This is the abridged version of an interview conducted with Isa. The full interview will be published as part of a feature on the band that will appear in the second physical edition of Black Ivory Tower magazine later this year.
Interview conducted by Degtyarov
While Isa‘s contribution to the magnificent folk split Spletenye was what brought them to our attention, the Siberian band’s two full-lengths are just as impressive. Their 2014 debut Pesni mërtvych (Songs of the dead) established their metal-influenced blend of ambient and dark folk. This month saw the digital release of Isa‘s new record, Otchod na zakate (Departure at sunset), which will also appear on CD soon. A perfect moment to talk to Alexander Rastvorov, the multi-instrumentalist and creative force behind Isa.
Within approximately 9 months, Isa has put out three records: two full-lengths and one split. This raises the question how they were be able to so prolific, and whether this (short) timespan has still allowed them to evolve musically and thematically between each release. “To start with, Pesni mërtvych was 90% my own work”, says Alexander, “but I was joined by my brother Artem for the track ‘Zoroastrian Sunset’ (from Spletenye, 2014 – ed.). It should be noted that we had a lot of material, which made it easier for us to put out multiple releases over a short period of time. Still, in regard to the depth of our themes, we may well have booked progress. For us, one of the functions of Isa is that of a tool with which we better comprehend the world around us. Isa is a cold creek whose ice scrapes the bottom, digging deeper into the earth slowly but patiently. As the growth of a tree, everything comes naturally.”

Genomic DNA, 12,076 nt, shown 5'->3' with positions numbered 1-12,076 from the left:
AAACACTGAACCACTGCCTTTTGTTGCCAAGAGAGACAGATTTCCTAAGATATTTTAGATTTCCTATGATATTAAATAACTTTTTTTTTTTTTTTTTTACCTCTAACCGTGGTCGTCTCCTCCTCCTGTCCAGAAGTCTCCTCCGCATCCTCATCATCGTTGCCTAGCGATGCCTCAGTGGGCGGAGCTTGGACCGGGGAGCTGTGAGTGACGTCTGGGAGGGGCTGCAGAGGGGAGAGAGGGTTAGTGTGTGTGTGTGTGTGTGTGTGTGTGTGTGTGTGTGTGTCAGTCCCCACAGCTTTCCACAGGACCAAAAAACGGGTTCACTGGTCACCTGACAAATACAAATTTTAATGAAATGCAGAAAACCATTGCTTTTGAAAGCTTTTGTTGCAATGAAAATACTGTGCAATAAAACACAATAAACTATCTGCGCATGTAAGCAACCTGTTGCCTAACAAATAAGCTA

Even more so than his music, this conversation with Alexander immediately makes clear that, in his mind, everything is ultimately derivative of the nature where he spends most of his time, and where he feels more secure than in coarse, profane cityscapes: “Nature is not a wonder for us in the same way that it is for the majority of urban residents. Sometimes I go alone into the forest for a week to walk among deer and bears without weapons. I remove about fifty harvest bugs every day and keep myself hydrated by drinking swamp water. Nature is a palm of God from which we can drink. It is a temple in which you can find answers to all the questions, and where you can learn about real life.”